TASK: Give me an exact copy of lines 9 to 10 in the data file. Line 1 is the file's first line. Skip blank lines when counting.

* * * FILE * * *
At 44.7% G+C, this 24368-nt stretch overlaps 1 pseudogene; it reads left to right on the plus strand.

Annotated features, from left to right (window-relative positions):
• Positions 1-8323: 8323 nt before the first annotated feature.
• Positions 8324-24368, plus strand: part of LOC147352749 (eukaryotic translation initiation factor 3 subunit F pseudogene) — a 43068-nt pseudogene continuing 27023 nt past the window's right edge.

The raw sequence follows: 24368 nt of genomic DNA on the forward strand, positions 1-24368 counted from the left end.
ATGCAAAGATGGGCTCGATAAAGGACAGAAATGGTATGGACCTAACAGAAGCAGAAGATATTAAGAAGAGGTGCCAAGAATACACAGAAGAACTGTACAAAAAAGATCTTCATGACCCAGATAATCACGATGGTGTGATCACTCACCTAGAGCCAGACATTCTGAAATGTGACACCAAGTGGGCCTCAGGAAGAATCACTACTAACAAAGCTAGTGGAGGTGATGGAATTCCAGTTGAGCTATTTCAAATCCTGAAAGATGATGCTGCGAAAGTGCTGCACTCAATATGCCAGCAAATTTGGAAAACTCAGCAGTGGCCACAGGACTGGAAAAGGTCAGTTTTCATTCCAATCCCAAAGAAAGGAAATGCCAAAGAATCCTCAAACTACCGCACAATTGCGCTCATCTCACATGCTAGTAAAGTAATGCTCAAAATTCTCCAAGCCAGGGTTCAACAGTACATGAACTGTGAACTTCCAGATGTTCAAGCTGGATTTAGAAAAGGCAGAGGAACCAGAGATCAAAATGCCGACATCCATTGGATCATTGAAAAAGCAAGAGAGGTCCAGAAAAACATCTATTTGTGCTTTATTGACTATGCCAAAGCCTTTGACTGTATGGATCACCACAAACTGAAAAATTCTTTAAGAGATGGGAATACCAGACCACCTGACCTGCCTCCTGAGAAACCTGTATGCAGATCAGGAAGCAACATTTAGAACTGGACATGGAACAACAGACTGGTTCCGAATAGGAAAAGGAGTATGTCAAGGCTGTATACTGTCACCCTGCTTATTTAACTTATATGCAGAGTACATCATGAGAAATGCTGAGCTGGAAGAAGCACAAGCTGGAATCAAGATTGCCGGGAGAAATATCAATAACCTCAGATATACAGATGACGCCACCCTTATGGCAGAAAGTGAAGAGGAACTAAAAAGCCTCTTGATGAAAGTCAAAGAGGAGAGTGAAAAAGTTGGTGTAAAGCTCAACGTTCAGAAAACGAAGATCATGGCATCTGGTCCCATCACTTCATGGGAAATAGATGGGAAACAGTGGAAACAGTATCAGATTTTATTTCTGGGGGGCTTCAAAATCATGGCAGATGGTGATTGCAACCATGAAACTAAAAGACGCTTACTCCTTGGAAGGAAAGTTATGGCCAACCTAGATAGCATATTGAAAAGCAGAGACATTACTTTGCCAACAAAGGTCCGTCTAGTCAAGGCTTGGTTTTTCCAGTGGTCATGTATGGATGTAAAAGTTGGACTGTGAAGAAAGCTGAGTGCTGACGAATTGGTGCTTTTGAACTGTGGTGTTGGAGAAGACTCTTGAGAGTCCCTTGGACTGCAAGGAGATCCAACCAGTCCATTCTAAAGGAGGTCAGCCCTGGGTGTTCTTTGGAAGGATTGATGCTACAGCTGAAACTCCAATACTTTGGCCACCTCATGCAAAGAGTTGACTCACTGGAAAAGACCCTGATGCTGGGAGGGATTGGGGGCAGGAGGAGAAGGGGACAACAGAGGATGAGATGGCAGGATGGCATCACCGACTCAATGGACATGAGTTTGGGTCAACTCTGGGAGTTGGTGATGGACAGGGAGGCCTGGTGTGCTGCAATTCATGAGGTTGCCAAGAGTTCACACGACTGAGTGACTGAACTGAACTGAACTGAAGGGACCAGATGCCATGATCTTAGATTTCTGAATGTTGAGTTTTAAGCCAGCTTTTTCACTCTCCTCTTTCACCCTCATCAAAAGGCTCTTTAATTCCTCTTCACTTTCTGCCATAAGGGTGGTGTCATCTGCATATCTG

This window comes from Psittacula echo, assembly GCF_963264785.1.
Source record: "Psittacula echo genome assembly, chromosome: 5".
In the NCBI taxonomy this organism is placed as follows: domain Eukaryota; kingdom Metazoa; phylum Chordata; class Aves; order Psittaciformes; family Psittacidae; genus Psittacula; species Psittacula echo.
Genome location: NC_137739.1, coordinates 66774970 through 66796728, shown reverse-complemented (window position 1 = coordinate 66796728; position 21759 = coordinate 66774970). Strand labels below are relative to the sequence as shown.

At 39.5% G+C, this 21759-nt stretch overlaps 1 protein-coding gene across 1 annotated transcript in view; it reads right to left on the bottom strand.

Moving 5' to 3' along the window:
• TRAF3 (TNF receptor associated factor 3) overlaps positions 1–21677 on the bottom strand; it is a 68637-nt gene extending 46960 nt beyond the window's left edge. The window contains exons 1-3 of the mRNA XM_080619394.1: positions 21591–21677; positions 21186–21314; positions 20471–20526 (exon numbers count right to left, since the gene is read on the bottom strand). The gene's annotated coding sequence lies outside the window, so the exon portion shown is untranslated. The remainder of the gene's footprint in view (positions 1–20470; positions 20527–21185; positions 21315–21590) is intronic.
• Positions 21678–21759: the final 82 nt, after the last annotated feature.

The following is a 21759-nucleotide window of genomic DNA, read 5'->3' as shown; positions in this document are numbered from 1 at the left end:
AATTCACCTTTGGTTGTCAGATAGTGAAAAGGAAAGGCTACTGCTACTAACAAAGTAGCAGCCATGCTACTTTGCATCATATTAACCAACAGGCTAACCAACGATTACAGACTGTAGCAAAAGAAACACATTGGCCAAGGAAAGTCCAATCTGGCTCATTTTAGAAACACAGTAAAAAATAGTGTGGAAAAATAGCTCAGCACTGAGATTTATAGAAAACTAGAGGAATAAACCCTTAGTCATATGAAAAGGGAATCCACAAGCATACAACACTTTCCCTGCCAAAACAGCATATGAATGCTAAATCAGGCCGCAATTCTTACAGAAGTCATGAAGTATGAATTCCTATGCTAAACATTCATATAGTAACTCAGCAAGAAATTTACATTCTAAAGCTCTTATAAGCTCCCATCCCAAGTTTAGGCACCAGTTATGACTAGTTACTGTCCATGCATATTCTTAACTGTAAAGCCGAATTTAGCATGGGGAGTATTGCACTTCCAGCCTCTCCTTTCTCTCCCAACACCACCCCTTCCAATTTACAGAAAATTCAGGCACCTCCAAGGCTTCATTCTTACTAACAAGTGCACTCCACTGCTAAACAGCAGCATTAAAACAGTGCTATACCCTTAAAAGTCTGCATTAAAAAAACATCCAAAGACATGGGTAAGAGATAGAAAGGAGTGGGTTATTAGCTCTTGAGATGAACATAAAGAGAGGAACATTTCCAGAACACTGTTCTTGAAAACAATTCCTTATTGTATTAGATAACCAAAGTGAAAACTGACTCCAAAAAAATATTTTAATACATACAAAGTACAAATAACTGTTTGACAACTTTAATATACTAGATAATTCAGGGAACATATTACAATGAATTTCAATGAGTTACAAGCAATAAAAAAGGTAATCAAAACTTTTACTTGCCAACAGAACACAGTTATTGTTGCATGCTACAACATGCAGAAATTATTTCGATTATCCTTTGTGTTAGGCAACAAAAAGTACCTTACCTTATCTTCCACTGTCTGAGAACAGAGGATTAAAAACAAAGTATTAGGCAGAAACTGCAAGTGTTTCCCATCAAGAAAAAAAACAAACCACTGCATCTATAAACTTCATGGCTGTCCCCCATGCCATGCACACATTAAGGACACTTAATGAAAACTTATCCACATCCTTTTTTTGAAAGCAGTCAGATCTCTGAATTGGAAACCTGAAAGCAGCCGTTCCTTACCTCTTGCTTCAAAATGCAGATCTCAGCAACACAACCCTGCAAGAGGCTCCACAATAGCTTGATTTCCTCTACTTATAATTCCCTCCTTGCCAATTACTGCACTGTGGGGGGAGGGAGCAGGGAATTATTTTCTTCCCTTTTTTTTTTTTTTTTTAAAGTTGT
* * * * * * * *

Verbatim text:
In the NCBI taxonomy this organism is placed as follows: domain Eukaryota; kingdom Metazoa; phylum Chordata; class Aves; order Psittaciformes; family Psittacidae; genus Psittacula; species Psittacula echo.
Genome location: NC_137739.1, coordinates 66774970 through 66796728, shown reverse-complemented (window position 1 = coordinate 66796728; position 21759 = coordinate 66774970). Strand labels below are relative to the sequence as shown.